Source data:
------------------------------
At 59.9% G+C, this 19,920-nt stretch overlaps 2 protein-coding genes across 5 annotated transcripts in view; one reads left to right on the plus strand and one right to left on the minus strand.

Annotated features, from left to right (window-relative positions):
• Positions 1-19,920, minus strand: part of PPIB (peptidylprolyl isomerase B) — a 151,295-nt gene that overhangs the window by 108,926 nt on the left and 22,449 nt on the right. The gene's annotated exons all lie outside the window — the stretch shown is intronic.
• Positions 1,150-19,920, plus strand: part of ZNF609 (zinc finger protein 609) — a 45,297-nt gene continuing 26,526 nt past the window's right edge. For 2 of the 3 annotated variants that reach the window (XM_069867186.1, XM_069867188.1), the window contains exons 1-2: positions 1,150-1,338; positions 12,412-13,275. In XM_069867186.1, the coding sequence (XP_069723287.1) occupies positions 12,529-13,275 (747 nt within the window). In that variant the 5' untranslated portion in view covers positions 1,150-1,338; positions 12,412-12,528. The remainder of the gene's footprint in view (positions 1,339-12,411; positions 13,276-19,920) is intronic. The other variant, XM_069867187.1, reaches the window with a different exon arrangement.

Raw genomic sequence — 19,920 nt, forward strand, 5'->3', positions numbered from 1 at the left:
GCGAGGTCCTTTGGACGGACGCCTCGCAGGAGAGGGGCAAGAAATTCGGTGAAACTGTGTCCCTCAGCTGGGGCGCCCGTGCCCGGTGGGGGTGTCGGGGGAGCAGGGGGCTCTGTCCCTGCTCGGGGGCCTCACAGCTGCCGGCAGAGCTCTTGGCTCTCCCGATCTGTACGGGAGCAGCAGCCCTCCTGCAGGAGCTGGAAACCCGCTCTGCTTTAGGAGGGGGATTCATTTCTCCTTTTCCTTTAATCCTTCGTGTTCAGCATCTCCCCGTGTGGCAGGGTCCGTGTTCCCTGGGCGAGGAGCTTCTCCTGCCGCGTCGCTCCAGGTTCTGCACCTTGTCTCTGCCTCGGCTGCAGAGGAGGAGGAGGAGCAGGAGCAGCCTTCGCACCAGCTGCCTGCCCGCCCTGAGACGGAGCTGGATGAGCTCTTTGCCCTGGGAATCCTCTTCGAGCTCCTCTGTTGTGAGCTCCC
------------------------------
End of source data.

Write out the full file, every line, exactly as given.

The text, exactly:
At 59.9% G+C, this 19,920-nt stretch overlaps 2 protein-coding genes across 5 annotated transcripts in view; one reads left to right on the plus strand and one right to left on the minus strand.

Annotated features, from left to right (window-relative positions):
• Positions 1-19,920, minus strand: part of PPIB (peptidylprolyl isomerase B) — a 151,295-nt gene that overhangs the window by 108,926 nt on the left and 22,449 nt on the right. The gene's annotated exons all lie outside the window — the stretch shown is intronic.
• Positions 1,150-19,920, plus strand: part of ZNF609 (zinc finger protein 609) — a 45,297-nt gene continuing 26,526 nt past the window's right edge. For 2 of the 3 annotated variants that reach the window (XM_069867186.1, XM_069867188.1), the window contains exons 1-2: positions 1,150-1,338; positions 12,412-13,275. In XM_069867186.1, the coding sequence (XP_069723287.1) occupies positions 12,529-13,275 (747 nt within the window). In that variant the 5' untranslated portion in view covers positions 1,150-1,338; positions 12,412-12,528. The remainder of the gene's footprint in view (positions 1,339-12,411; positions 13,276-19,920) is intronic. The other variant, XM_069867187.1, reaches the window with a different exon arrangement.

Raw genomic sequence — 19,920 nt, forward strand, 5'->3', positions numbered from 1 at the left:
GCGAGGTCCTTTGGACGGACGCCTCGCAGGAGAGGGGCAAGAAATTCGGTGAAACTGTGTCCCTCAGCTGGGGCGCCCGTGCCCGGTGGGGGTGTCGGGGGAGCAGGGGGCTCTGTCCCTGCTCGGGGGCCTCACAGCTGCCGGCAGAGCTCTTGGCTCTCCCGATCTGTACGGGAGCAGCAGCCCTCCTGCAGGAGCTGGAAACCCGCTCTGCTTTAGGAGGGGGATTCATTTCTCCTTTTCCTTTAATCCTTCGTGTTCAGCATCTCCCCGTGTGGCAGGGTCCGTGTTCCCTGGGCGAGGAGCTTCTCCTGCCGCGTCGCTCCAGGTTCTGCACCTTGTCTCTGCCTCGGCTGCAGAGGAGGAGGAGGAGCAGGAGCAGCCTTCGCACCAGCTGCCTGCCCGCCCTGAGACGGAGCTGGATGAGCTCTTTGCCCTGGGAATCCTCTTCGAGCTCCTCTGTTGTGAGCTCCC